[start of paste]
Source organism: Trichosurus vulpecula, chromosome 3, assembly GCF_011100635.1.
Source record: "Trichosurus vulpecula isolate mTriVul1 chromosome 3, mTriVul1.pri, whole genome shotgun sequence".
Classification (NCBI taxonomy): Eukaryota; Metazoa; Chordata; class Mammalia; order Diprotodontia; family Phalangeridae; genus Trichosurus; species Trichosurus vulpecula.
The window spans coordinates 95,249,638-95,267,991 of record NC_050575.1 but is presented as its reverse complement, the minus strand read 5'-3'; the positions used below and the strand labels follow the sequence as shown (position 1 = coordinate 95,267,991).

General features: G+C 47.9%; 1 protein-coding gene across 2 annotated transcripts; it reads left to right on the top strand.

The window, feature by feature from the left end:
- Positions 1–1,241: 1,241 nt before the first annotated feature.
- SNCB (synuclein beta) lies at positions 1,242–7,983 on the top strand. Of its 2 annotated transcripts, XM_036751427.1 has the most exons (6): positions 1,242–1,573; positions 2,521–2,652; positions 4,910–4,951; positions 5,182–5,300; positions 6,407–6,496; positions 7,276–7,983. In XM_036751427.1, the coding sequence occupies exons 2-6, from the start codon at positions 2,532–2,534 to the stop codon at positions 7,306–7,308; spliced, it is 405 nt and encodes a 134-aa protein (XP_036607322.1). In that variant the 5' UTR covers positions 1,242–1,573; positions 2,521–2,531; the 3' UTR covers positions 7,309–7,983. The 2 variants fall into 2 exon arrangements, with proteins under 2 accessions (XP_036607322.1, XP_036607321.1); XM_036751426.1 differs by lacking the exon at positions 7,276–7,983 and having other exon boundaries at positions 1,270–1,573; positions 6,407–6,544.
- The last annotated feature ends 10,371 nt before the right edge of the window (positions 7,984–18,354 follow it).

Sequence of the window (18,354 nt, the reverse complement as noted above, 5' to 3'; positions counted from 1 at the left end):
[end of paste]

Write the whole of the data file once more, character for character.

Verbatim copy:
Source organism: Trichosurus vulpecula, chromosome 3, assembly GCF_011100635.1.
Source record: "Trichosurus vulpecula isolate mTriVul1 chromosome 3, mTriVul1.pri, whole genome shotgun sequence".
Classification (NCBI taxonomy): Eukaryota; Metazoa; Chordata; class Mammalia; order Diprotodontia; family Phalangeridae; genus Trichosurus; species Trichosurus vulpecula.
The window spans coordinates 95,249,638-95,267,991 of record NC_050575.1 but is presented as its reverse complement, the minus strand read 5'-3'; the positions used below and the strand labels follow the sequence as shown (position 1 = coordinate 95,267,991).

General features: G+C 47.9%; 1 protein-coding gene across 2 annotated transcripts; it reads left to right on the top strand.

The window, feature by feature from the left end:
- Positions 1–1,241: 1,241 nt before the first annotated feature.
- SNCB (synuclein beta) lies at positions 1,242–7,983 on the top strand. Of its 2 annotated transcripts, XM_036751427.1 has the most exons (6): positions 1,242–1,573; positions 2,521–2,652; positions 4,910–4,951; positions 5,182–5,300; positions 6,407–6,496; positions 7,276–7,983. In XM_036751427.1, the coding sequence occupies exons 2-6, from the start codon at positions 2,532–2,534 to the stop codon at positions 7,306–7,308; spliced, it is 405 nt and encodes a 134-aa protein (XP_036607322.1). In that variant the 5' UTR covers positions 1,242–1,573; positions 2,521–2,531; the 3' UTR covers positions 7,309–7,983. The 2 variants fall into 2 exon arrangements, with proteins under 2 accessions (XP_036607322.1, XP_036607321.1); XM_036751426.1 differs by lacking the exon at positions 7,276–7,983 and having other exon boundaries at positions 1,270–1,573; positions 6,407–6,544.
- The last annotated feature ends 10,371 nt before the right edge of the window (positions 7,984–18,354 follow it).

Sequence of the window (18,354 nt, the reverse complement as noted above, 5' to 3'; positions counted from 1 at the left end):